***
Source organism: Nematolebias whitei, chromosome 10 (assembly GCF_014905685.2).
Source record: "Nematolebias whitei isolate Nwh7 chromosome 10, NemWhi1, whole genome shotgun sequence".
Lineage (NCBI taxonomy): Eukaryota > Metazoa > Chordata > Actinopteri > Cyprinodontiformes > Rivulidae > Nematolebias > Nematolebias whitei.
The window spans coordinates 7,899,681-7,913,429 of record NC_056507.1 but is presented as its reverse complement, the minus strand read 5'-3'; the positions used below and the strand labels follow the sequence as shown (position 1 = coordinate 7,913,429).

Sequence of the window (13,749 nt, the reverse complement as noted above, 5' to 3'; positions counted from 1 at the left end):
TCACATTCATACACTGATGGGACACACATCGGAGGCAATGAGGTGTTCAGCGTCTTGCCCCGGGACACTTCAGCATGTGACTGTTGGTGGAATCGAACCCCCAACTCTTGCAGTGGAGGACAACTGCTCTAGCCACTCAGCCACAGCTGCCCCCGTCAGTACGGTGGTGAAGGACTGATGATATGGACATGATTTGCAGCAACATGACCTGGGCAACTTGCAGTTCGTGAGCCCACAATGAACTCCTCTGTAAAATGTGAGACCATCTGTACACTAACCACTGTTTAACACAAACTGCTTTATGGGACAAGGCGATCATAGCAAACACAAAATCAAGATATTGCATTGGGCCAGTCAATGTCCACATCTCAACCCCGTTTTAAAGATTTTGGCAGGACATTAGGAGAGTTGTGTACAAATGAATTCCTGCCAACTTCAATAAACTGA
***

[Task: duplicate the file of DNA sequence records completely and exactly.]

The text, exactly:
Source organism: Nematolebias whitei, chromosome 10 (assembly GCF_014905685.2).
Source record: "Nematolebias whitei isolate Nwh7 chromosome 10, NemWhi1, whole genome shotgun sequence".
Lineage (NCBI taxonomy): Eukaryota > Metazoa > Chordata > Actinopteri > Cyprinodontiformes > Rivulidae > Nematolebias > Nematolebias whitei.
The window spans coordinates 7,899,681-7,913,429 of record NC_056507.1 but is presented as its reverse complement, the minus strand read 5'-3'; the positions used below and the strand labels follow the sequence as shown (position 1 = coordinate 7,913,429).

Sequence of the window (13,749 nt, the reverse complement as noted above, 5' to 3'; positions counted from 1 at the left end):
TCACATTCATACACTGATGGGACACACATCGGAGGCAATGAGGTGTTCAGCGTCTTGCCCCGGGACACTTCAGCATGTGACTGTTGGTGGAATCGAACCCCCAACTCTTGCAGTGGAGGACAACTGCTCTAGCCACTCAGCCACAGCTGCCCCCGTCAGTACGGTGGTGAAGGACTGATGATATGGACATGATTTGCAGCAACATGACCTGGGCAACTTGCAGTTCGTGAGCCCACAATGAACTCCTCTGTAAAATGTGAGACCATCTGTACACTAACCACTGTTTAACACAAACTGCTTTATGGGACAAGGCGATCATAGCAAACACAAAATCAAGATATTGCATTGGGCCAGTCAATGTCCACATCTCAACCCCGTTTTAAAGATTTTGGCAGGACATTAGGAGAGTTGTGTACAAATGAATTCCTGCCAACTTCAATAAACTGA